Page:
Hard Water Problems: Common Myths of Water Softeners

With the amount of news available to us today, seemingly endless amount of information broadcasted to us about water quality issues in different places around the world, and here locally in the Philadelphia and South Jersey area, it’s difficult to understand what exactly you might need to do about your hard water problems.

Needs can vary from area to area, and home to home based on what possible contaminants are in your water, whether you use well or municipal sources, and a variety of other factors. You might require a water filter and a water softener, but it’s important to know that a water softener will not filter out certain harmful contaminants, and likewise, a water filter will not make your hard water soft.

Water Softeners Are Too Expensive

quality water softener from Culligan® can pay itself off, and actually save you money the more you use it. It can help reduce water heating bills, extend the length of your other household appliances, reduce your laundry and dish detergent usage 50 to 75%.

Water Softeners are Difficult to Install or Maintain

For as little as $10/month, you can buy, lease, or rent a water softener from Culligan, then sit back and relax! Let us take care of the installation and maintenance for you. A Culligan Water Softener is also backed by a comprehensive warranty. Don’t settle for a transactional approach online or run off to your local big box retailer. Your water is more precious than that. Trust the water experts at Culligan, with more than 80 years in the industry.

Water Softeners Make Your Water Taste Salty

Just because you need salts to operate your water softener does not mean the taste of table salt will permeate your drinking water. Salt is needed for ion exchange, a process that takes minerals that make water hard such as calcium and magnesium out of your water system.

Likewise, some people worry – particularly those on low-sodium diets – that softened water is not healthy for you. According to the Mayo Clinic:

Regular tap water contains very little sodium. The amount of sodium a water softener adds to tap water depends on the “hardness” of the water. Hard water contains large amounts of calcium and magnesium. Some water-softening systems replace calcium and magnesium ions with sodium ions. The higher the concentration of calcium and magnesium, the more sodium needed to soften the water. Even so, the added sodium doesn’t add up to much.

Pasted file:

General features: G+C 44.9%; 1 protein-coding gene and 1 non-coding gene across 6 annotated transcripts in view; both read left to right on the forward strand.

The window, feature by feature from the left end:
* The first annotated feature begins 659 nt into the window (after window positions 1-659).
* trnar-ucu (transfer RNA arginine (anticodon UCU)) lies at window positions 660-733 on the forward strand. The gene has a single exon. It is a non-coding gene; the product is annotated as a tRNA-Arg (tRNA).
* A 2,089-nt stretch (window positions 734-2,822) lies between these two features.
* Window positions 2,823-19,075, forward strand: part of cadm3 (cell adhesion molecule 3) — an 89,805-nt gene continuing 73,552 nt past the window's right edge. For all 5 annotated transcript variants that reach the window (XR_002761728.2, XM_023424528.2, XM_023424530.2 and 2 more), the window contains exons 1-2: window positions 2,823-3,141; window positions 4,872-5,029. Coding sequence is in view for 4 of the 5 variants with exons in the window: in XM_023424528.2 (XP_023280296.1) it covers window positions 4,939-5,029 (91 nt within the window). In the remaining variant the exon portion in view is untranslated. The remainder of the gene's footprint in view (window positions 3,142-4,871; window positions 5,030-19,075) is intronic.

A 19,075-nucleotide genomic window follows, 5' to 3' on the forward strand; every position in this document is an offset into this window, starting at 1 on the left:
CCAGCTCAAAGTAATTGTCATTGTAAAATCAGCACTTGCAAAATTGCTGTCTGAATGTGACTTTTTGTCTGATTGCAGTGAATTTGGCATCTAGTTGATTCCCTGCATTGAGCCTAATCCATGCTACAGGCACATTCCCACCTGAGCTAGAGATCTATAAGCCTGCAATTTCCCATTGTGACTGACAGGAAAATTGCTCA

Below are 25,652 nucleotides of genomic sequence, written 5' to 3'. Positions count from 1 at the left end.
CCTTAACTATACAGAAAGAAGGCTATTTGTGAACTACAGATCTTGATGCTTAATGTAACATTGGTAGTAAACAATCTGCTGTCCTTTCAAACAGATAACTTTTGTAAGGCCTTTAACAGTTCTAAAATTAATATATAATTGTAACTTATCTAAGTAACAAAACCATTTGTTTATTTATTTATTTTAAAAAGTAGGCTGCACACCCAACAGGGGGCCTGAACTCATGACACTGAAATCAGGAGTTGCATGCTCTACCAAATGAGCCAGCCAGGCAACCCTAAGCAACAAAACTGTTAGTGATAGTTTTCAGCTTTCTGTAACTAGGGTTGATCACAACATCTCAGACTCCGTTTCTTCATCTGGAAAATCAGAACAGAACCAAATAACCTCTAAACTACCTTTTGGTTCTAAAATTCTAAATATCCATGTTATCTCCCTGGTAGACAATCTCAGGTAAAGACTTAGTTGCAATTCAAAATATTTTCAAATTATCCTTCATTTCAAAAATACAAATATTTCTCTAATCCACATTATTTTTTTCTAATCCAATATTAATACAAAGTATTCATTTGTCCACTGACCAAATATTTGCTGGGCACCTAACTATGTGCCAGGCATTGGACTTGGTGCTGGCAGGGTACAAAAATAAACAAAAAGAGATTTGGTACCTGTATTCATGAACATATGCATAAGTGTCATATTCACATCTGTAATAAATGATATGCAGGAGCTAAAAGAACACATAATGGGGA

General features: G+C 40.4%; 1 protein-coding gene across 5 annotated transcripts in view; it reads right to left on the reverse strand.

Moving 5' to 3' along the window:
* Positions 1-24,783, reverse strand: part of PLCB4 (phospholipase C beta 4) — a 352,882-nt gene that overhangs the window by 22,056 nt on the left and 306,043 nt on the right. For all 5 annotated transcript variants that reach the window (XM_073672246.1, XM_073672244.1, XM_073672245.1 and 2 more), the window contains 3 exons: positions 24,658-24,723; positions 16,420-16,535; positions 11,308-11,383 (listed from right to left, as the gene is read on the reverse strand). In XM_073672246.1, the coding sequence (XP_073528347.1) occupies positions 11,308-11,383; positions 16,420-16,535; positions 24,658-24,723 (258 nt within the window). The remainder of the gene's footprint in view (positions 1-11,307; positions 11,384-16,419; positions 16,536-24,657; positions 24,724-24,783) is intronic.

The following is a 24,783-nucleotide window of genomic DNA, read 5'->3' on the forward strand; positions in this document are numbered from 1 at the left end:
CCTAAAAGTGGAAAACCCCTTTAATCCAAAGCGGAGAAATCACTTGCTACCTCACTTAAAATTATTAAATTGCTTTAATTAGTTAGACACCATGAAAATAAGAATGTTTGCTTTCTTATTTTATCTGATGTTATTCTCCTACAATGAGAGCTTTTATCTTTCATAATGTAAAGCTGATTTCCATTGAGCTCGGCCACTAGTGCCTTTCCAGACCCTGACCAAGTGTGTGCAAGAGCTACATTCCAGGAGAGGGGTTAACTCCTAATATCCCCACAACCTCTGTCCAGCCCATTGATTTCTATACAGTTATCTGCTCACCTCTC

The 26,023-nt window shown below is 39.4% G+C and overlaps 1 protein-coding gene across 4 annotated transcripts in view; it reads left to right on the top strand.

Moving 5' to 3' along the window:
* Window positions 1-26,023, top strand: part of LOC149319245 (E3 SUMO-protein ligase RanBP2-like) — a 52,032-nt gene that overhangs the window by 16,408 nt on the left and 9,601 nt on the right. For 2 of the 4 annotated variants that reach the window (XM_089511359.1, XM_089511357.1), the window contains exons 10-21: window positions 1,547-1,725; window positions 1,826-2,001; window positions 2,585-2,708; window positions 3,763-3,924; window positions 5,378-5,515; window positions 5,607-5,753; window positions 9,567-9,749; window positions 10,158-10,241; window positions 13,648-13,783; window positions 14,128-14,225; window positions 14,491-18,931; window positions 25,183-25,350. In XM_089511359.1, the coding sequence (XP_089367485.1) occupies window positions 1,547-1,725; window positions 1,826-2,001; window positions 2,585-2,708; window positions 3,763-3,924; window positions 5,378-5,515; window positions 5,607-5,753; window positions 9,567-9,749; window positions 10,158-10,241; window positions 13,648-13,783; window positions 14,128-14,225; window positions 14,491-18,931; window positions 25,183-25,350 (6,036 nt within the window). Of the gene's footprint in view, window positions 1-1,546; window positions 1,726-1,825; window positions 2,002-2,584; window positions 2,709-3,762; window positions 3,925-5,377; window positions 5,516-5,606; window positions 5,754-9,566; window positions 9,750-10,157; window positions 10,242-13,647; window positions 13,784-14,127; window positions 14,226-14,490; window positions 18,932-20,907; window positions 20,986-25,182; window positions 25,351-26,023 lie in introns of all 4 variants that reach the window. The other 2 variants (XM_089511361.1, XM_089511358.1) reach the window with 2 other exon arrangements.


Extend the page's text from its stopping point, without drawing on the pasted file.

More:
An 8-ounce (237-milliliter) glass of softened water generally contains less than 12.5 milligrams of sodium, which is well within the Food and Drug Administration’s definition of “very low sodium.” Thus, it’s unlikely that sodium in softened water would pose a risk for most healthy people.

 However, if you’re on a very low-sodium diet and you’re concerned about the amount of sodium in softened water, you may want to consider a water-purification system that uses potassium chloride instead. Another option is to soften only the hot water and use unsoftened cold water for drinking and cooking.

You Need Sodium to Soften Water

If any level of salt in any of your water concerns you, you can consider one of Culligan’s salt-free solutions that use potassium chloride. Although these do not eliminate the minerals that cause hard water, a salt-free system transforms the minerals chemically so they will not scale.  This is technically called “water conditioning,” though it identifies as a “Salt-Free Water Softener.”

Water Softeners Filter Lead and Other Harmful Impurities

Water softeners can get rid of certain minerals that harm your Philadelphia area home, but that doesn’t mean your water is safe from other dissolved solids or harmful bacteria. If you would like all the benefits of a water softener with the best quality tap water, consider adding a Culligan Reverse Osmosis drinking water system or Whole House Water Filter for as little as $10 a month*.

 

*prices, rules and restrictions vary with dealer location

The Importance of a Culligan Inspect n’ Check on Your Water Softener

Besides the occasional refill of salt, your water softener system is not something you think of regularly maintaining. Like most salt based water softeners, the process of how they work is pretty simple. Your hard water flows into the resin tank, the resin tank, which holds resin beads, absorbs all of the “hard” water minerals as they pass through which then allows only “soft” water to go through the system. After some time of this process, the tank does become full of these minerals and needs to be cleaned or “recharged.”